PHP has some handy Date classes, including one for specifying date intervals. But you need to be wary of some idiosyncrasies, as I just found out.
TIL that you need to give Gravity Forms add-ons some capabilities, otherwise they might disappear from the WordPress admin.
When you configure exim4 as your email transport, you will likely need to tell it to replace some user names with aliases. To make your life simpler, use wildcards to do the job for you.
Sometimes the WooCommerce out of stock message isn’t quite appropriate. Here’s a couple of ways to change that message.
Ever needed to search for a post by something other than the title or post content? If you’ve built a website with custom post types that have additional fields, it’s a good chance that admins will need to search on your custom meta.
Wow. It’s been over a year since my last blog post. 2016 seems to have just steamrolled over me. This is not good! But I’m not going to let 2016 beat me completely, so there will be a few blog posts over the next few weeks. Get back in your box, 2016, I’m not done.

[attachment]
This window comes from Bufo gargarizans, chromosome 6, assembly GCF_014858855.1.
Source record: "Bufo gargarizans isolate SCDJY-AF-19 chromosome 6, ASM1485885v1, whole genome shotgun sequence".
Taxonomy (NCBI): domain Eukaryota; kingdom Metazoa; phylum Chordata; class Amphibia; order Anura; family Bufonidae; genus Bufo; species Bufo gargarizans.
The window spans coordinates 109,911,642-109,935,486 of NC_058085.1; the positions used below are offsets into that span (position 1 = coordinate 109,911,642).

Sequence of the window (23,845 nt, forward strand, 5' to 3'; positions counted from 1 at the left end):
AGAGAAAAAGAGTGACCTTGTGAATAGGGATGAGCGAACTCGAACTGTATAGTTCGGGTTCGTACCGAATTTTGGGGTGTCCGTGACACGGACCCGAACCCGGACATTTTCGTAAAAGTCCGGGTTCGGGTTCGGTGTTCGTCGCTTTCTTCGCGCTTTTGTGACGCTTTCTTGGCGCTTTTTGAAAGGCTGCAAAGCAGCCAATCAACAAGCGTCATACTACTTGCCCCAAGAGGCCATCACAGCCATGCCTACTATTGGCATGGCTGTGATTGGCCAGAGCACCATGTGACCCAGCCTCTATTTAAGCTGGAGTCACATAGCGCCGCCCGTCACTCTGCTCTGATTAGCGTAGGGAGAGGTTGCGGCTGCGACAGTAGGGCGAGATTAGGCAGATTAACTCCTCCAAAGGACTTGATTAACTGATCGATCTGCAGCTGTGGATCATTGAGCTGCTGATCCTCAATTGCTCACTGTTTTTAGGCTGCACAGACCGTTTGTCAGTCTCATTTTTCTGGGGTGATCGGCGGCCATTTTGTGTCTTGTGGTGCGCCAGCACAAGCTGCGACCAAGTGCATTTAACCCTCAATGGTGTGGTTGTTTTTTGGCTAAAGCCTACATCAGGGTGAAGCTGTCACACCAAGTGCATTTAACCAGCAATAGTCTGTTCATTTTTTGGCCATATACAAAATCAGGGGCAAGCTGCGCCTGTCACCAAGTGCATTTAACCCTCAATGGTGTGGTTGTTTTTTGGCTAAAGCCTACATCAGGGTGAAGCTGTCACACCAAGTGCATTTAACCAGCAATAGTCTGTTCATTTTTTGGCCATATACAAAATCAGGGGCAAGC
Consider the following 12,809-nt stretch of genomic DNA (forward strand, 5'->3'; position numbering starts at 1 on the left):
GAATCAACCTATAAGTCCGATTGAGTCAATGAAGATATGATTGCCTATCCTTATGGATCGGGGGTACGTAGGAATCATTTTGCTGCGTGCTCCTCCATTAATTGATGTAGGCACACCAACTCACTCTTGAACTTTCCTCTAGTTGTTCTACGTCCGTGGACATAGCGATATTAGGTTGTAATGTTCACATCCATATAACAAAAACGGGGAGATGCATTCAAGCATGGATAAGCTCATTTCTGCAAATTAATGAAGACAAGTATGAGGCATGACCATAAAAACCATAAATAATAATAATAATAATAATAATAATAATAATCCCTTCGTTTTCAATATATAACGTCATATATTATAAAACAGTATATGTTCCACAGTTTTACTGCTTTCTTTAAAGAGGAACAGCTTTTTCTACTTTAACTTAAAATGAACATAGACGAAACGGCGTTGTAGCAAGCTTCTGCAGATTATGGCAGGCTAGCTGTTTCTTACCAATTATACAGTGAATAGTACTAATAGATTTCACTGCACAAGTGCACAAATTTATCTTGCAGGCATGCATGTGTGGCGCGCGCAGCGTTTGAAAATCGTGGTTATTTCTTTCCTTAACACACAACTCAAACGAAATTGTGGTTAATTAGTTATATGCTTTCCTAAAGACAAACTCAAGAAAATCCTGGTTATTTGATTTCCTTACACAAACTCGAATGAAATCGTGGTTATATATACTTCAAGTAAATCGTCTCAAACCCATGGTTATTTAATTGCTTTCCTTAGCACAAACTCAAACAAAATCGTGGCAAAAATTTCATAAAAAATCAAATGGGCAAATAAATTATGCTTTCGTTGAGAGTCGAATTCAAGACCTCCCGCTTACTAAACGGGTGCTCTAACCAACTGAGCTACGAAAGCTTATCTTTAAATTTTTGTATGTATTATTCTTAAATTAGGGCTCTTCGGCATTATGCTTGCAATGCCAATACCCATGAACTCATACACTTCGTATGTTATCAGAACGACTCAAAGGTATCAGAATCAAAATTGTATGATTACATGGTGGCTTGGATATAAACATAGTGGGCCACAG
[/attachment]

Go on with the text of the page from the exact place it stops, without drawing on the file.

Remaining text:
I still get the occasional Classic ASP VBScript maintenance job from time to time, and it reminds me of the language statements it just doesn’t have. Like “continue”, great for skipping a bunch of logic inside a For loop. Turns out, there is a nice simple way to get that functionality.
If you accept user input and then export it as CSV, please read this now! James Kettle very neatly explains how something as simple as a CSV export can be used to deliver exploits. I didn’t know about this before today; hat tip to Gravity Forms and, via them, Ninja Forms.
Gravity Forms normally loads its stylesheets in the page head, where they belong. It does that only on pages which have forms, which is nice. If you use a widget to host your form, however, it can’t detect that until it renders the widget… too late to load the stylesheets in the head. At that point, it just pulls them directly into the page body.
Events Manager is a really nice, easy to customise plugin for showing events on WordPress websites. One gripe I always have with it is that the location maps zoom when you use the mouse scroll wheel, something I always turn off when I add a map to a page. Here’s how to fix it.
Customising the AJAX output of WordPress plugins can often be a breeze, when the authors oblige other developers by peppering their code with action and filter hooks. But if they don’t, you can always fall back on hacking the plugin’s AJAX action.
It’s not often that I quote Jane Austen, but she had it so right when she said, “Life seems but a quick succession of busy nothings.”